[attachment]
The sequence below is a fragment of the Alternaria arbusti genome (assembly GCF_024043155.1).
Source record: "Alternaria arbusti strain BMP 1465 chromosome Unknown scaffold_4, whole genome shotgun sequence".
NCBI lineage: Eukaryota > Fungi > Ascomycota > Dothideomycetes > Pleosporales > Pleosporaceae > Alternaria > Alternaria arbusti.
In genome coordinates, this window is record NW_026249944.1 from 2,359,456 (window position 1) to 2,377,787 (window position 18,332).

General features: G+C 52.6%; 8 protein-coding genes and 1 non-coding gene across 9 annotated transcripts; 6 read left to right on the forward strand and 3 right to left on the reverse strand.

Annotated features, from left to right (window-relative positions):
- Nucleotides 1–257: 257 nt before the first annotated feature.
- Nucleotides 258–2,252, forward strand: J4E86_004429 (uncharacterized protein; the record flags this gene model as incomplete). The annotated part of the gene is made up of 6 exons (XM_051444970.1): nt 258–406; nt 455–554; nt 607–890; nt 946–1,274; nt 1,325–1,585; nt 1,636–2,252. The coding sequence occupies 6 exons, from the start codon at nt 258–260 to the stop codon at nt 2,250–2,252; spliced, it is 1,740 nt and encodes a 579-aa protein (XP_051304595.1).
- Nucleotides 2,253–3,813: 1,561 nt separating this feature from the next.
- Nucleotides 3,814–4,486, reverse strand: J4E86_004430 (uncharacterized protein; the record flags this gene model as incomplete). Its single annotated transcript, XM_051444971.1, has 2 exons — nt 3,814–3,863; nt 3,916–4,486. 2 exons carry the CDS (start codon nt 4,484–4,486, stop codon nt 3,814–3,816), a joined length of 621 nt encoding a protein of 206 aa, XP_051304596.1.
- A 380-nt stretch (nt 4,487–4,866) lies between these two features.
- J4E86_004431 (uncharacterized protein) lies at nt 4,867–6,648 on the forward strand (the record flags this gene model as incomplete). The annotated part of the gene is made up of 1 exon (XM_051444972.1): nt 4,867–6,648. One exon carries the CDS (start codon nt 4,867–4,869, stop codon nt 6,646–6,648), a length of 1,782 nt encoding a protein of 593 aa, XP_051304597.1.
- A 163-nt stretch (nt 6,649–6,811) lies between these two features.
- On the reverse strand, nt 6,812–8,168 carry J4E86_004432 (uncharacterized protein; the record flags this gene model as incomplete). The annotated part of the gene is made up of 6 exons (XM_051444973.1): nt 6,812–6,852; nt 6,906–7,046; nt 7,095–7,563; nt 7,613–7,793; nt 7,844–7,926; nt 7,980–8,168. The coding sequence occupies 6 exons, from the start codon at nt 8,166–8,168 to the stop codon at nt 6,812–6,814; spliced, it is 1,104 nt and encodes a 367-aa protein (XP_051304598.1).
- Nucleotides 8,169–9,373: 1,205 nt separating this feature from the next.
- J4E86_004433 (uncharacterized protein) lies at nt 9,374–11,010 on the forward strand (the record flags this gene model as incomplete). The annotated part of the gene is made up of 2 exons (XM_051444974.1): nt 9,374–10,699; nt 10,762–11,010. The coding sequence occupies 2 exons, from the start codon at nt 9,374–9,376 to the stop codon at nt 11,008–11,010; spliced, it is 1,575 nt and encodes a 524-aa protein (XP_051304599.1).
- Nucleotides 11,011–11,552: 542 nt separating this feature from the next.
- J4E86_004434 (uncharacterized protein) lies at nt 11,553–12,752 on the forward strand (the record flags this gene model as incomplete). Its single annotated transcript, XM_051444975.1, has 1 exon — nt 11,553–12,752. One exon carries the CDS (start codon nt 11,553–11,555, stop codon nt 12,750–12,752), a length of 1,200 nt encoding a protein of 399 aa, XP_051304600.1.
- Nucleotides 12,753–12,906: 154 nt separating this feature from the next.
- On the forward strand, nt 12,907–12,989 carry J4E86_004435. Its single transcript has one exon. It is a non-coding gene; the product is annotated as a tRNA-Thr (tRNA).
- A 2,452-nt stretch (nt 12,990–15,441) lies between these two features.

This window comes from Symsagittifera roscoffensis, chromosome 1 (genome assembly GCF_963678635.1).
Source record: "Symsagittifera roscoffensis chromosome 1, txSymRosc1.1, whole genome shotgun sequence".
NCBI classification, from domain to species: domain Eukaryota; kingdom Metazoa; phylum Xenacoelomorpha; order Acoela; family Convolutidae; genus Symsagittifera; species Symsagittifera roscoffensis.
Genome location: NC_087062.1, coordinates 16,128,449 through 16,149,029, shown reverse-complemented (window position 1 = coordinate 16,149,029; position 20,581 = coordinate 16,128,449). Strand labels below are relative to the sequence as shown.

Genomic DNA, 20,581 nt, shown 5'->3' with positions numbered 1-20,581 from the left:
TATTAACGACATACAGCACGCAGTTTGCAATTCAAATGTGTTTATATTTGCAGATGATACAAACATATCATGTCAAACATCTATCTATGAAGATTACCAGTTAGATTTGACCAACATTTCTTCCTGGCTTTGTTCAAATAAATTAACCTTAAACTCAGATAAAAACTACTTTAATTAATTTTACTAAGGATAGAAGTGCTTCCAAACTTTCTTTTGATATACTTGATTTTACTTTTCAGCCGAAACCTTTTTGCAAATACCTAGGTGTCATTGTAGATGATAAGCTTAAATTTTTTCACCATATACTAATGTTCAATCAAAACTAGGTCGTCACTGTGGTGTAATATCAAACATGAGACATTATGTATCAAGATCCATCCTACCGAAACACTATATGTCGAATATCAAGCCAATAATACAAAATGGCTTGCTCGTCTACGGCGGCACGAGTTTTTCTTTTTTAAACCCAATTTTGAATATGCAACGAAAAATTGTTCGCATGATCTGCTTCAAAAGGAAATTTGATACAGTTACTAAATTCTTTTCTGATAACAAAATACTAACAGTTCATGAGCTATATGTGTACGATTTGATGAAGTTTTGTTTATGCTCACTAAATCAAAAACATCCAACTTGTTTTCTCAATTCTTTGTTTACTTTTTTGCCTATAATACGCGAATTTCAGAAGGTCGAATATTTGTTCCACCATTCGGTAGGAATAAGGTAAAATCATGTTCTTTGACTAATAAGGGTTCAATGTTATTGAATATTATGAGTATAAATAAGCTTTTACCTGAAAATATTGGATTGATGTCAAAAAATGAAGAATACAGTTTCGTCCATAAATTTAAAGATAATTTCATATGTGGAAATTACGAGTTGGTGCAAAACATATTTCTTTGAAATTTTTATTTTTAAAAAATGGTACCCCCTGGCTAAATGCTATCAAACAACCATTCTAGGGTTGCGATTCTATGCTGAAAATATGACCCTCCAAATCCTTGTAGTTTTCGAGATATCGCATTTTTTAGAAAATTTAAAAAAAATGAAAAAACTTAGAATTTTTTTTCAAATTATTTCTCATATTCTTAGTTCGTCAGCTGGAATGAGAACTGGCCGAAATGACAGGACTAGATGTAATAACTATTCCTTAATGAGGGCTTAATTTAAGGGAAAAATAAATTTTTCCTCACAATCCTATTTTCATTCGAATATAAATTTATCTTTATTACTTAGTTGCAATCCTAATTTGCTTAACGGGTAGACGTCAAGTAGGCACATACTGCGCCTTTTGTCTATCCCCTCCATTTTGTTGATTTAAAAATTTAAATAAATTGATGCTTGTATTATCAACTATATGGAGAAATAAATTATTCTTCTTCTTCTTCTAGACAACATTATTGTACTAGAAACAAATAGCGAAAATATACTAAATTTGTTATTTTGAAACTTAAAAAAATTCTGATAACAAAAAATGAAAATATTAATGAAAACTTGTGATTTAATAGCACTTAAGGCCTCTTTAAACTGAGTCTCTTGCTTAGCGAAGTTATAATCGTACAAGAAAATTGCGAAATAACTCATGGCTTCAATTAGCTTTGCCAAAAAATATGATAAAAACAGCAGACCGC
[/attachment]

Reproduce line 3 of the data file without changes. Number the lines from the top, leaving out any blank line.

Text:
NCBI lineage: Eukaryota > Fungi > Ascomycota > Dothideomycetes > Pleosporales > Pleosporaceae > Alternaria > Alternaria arbusti.